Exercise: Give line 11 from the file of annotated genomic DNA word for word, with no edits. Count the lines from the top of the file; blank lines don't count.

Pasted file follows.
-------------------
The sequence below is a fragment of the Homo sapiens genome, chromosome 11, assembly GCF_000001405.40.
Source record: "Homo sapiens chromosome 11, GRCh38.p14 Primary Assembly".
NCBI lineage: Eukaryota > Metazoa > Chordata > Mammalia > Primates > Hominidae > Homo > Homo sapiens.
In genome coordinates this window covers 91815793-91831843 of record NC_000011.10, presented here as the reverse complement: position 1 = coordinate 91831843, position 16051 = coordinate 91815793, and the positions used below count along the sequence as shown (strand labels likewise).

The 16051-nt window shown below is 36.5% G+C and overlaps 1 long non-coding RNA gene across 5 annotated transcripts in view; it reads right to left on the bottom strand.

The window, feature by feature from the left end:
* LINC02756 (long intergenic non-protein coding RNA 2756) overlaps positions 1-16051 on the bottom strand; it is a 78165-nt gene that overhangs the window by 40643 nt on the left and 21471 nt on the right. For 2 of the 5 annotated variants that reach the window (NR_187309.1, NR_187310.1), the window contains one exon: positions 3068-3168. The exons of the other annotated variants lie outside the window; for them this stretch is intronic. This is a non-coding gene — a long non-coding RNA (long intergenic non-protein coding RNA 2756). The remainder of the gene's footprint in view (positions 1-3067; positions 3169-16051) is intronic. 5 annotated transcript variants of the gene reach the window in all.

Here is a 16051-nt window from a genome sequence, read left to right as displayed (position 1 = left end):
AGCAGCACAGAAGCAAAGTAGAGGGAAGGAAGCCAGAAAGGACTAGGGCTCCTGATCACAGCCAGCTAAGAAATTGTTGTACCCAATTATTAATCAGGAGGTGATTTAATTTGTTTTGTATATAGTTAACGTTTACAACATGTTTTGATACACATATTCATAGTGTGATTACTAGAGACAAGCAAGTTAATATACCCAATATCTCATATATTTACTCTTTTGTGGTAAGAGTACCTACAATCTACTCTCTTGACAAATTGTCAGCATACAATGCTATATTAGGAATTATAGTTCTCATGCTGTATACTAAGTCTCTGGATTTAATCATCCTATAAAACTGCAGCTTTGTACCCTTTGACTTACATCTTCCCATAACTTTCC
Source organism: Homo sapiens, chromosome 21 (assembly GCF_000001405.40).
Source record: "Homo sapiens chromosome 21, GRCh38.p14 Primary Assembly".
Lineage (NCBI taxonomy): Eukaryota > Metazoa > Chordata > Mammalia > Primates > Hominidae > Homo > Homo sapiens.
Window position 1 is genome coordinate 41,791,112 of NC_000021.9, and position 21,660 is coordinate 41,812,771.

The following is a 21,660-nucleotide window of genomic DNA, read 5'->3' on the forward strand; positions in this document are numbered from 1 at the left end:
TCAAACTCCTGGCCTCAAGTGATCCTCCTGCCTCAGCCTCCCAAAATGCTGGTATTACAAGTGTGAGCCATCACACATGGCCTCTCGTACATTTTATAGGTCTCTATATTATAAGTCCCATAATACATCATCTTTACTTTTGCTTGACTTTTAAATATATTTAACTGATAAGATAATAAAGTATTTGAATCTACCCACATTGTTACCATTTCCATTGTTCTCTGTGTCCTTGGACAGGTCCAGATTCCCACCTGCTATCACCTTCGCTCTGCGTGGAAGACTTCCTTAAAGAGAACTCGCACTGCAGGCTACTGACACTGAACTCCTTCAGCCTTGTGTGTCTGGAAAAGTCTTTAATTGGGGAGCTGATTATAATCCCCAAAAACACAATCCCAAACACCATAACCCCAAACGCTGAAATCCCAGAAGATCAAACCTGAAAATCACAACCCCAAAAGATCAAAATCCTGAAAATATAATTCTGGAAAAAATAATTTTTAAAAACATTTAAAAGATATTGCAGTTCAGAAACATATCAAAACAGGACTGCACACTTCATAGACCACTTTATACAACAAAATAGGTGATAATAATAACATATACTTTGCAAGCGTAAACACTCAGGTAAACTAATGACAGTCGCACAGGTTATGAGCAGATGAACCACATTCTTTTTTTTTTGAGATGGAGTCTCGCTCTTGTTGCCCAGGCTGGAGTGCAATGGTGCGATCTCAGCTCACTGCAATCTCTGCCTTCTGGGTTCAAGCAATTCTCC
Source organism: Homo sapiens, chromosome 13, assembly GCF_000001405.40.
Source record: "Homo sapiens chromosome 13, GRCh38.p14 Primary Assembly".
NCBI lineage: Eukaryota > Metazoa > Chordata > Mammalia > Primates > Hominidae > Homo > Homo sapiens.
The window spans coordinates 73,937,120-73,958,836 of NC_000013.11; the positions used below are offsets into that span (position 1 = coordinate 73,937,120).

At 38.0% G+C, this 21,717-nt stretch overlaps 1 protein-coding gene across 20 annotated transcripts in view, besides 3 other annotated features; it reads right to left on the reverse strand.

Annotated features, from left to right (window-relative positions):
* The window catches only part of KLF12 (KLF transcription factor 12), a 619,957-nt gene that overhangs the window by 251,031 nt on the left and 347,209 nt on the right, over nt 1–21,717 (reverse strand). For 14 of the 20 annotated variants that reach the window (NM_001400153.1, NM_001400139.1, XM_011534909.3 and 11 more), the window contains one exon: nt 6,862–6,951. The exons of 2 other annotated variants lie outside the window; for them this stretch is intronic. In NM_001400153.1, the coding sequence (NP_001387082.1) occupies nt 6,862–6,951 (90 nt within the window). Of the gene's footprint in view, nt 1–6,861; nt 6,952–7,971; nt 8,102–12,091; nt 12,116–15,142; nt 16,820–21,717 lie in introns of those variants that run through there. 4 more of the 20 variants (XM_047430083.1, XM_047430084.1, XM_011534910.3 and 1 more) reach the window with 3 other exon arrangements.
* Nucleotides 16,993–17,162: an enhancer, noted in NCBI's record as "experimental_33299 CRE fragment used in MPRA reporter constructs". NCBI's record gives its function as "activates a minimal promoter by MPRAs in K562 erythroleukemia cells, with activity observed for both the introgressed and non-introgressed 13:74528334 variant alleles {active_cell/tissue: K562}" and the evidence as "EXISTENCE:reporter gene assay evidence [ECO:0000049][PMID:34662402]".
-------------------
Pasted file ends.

Source record: "Homo sapiens chromosome 21, GRCh38.p14 Primary Assembly".